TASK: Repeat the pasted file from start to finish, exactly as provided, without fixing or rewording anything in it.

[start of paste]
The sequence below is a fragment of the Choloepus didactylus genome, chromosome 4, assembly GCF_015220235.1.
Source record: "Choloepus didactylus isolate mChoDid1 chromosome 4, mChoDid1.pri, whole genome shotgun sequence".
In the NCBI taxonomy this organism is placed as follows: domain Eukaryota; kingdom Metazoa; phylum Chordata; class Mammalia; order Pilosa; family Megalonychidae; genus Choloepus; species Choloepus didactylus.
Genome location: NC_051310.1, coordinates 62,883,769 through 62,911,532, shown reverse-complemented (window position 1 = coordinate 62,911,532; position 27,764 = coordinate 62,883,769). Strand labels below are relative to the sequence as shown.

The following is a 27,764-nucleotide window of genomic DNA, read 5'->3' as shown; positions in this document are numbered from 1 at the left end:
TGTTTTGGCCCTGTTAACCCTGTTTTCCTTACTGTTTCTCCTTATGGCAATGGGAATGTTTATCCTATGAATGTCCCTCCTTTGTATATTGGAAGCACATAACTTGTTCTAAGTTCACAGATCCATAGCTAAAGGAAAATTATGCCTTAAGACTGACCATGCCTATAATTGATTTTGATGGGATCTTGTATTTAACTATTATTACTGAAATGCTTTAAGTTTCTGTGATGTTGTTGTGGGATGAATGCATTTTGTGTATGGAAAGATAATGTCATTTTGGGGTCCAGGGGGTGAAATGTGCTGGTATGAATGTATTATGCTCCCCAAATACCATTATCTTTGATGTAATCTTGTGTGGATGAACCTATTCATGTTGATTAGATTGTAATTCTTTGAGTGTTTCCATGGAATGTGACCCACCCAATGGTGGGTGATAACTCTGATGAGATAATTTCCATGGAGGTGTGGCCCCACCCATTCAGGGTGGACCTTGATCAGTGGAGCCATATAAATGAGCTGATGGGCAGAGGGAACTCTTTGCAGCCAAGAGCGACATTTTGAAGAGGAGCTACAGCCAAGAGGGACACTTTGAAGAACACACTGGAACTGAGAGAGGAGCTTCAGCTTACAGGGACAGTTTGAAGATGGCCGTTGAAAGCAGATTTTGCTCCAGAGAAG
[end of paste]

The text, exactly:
The sequence below is a fragment of the Choloepus didactylus genome, chromosome 4, assembly GCF_015220235.1.
Source record: "Choloepus didactylus isolate mChoDid1 chromosome 4, mChoDid1.pri, whole genome shotgun sequence".
In the NCBI taxonomy this organism is placed as follows: domain Eukaryota; kingdom Metazoa; phylum Chordata; class Mammalia; order Pilosa; family Megalonychidae; genus Choloepus; species Choloepus didactylus.
Genome location: NC_051310.1, coordinates 62,883,769 through 62,911,532, shown reverse-complemented (window position 1 = coordinate 62,911,532; position 27,764 = coordinate 62,883,769). Strand labels below are relative to the sequence as shown.

The following is a 27,764-nucleotide window of genomic DNA, read 5'->3' as shown; positions in this document are numbered from 1 at the left end:
TGTTTTGGCCCTGTTAACCCTGTTTTCCTTACTGTTTCTCCTTATGGCAATGGGAATGTTTATCCTATGAATGTCCCTCCTTTGTATATTGGAAGCACATAACTTGTTCTAAGTTCACAGATCCATAGCTAAAGGAAAATTATGCCTTAAGACTGACCATGCCTATAATTGATTTTGATGGGATCTTGTATTTAACTATTATTACTGAAATGCTTTAAGTTTCTGTGATGTTGTTGTGGGATGAATGCATTTTGTGTATGGAAAGATAATGTCATTTTGGGGTCCAGGGGGTGAAATGTGCTGGTATGAATGTATTATGCTCCCCAAATACCATTATCTTTGATGTAATCTTGTGTGGATGAACCTATTCATGTTGATTAGATTGTAATTCTTTGAGTGTTTCCATGGAATGTGACCCACCCAATGGTGGGTGATAACTCTGATGAGATAATTTCCATGGAGGTGTGGCCCCACCCATTCAGGGTGGACCTTGATCAGTGGAGCCATATAAATGAGCTGATGGGCAGAGGGAACTCTTTGCAGCCAAGAGCGACATTTTGAAGAGGAGCTACAGCCAAGAGGGACACTTTGAAGAACACACTGGAACTGAGAGAGGAGCTTCAGCTTACAGGGACAGTTTGAAGATGGCCGTTGAAAGCAGATTTTGCTCCAGAGAAG